By Sarah Elisabeth Sawyer
It was the end of another big Memorial Day weekend. Valerie Freels had recently joined the Reba Development Committee, and the committee was just given charge of the town parade. She promised Reba and her team that they would have a Rose Parade-caliber event the next year.
Valerie set about fulfilling her promise with the help of her teammates, Joy Bryant and Pat Watson. Valerie contacted the local TV station and they got behind the project.
But having a parade the caliber of the famed Rose Parade wouldn’t be easy, especially in a small community.
First, they needed floats—lots of them. To incentivize people to enter, the committee offered free lawn chair tickets to the Reba concert that took place the evening following the parade.
Next, Valerie needed a parade float fit for a star. She turned to the high school FFA kids, who built Reba’s float—a gigantic horseshoe covered with red, white, and blue, and a swing in the middle for Reba.
Lastly, Valerie needed promotion to draw in thousands of people to line the streets with cheers and flags. The TV station promoted the parade, amping excitement in advance.
Still, there was no way to know the turnout numbers until the morning of the parade.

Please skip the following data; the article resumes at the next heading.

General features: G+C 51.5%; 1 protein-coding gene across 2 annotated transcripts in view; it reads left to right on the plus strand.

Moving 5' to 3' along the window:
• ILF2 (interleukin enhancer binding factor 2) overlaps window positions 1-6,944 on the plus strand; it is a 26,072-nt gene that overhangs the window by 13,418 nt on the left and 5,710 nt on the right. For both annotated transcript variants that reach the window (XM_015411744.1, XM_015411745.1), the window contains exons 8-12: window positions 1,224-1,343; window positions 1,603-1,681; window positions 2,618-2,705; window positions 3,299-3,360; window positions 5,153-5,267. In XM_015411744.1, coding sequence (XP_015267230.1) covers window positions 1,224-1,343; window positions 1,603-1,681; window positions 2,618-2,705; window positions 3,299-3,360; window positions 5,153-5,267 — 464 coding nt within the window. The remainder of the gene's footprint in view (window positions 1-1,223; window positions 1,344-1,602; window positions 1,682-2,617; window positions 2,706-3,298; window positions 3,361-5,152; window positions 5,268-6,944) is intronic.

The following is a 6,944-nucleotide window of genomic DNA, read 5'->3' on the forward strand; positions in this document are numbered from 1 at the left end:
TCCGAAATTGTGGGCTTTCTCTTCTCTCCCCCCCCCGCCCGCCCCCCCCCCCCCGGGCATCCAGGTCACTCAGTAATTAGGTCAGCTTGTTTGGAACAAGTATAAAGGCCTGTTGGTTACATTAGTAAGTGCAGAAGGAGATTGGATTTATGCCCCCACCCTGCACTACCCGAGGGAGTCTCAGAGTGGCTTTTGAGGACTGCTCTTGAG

“I probably didn’t have enough sense to be nervous,” Valerie said with a laugh. “Having Bruce Stidham and the TV station partnering with us gave me a sense of security.”
The morning arrived for the parade whose theme became, “Remembering every brave American.”
The parade lined up, preparing to head down Main Street—a street that looked very much like a miniature downtown Pasadena during the Rose Parade. The TV station broadcasted the parade live.
“There were people everywhere,” Valerie said. “Newspapers estimated 20,000 people in downtown Denison for the parade.”
“Valerie brought the hometown parade to the highest level with a true Norman Rockwell feeling,” said Kris McKinney, a former chairwoman of the development committee.
With Joy and Pat on the parade committee, Valerie fulfilled her promise that year, and for years to come. For one parade, the development committee sponsored a float with “Little Rebas,” girls dancing to Reba tunes on a float.
A crowd favorite of the parade each year were the Glory Riders. The equestrians bedecked in red, white, and blue never failed to be a high point.
The theme every year stayed firmly patriotic, while giving attendees a chance to see their sweetheart of country music.
“Reba was so gracious and friendly,” Valerie recalls.
Valerie and the committee were able to pull off a Rose Parade-style celebration—all while honoring veterans and supporting efforts to raise awareness for what became Reba’s Ranch House.
Through donating to the ranch house, you carry on a Rose Parade-sized legacy. Donate now in celebration of the 30 years that Reba’s Ranch House has opened its doors to care for caregivers.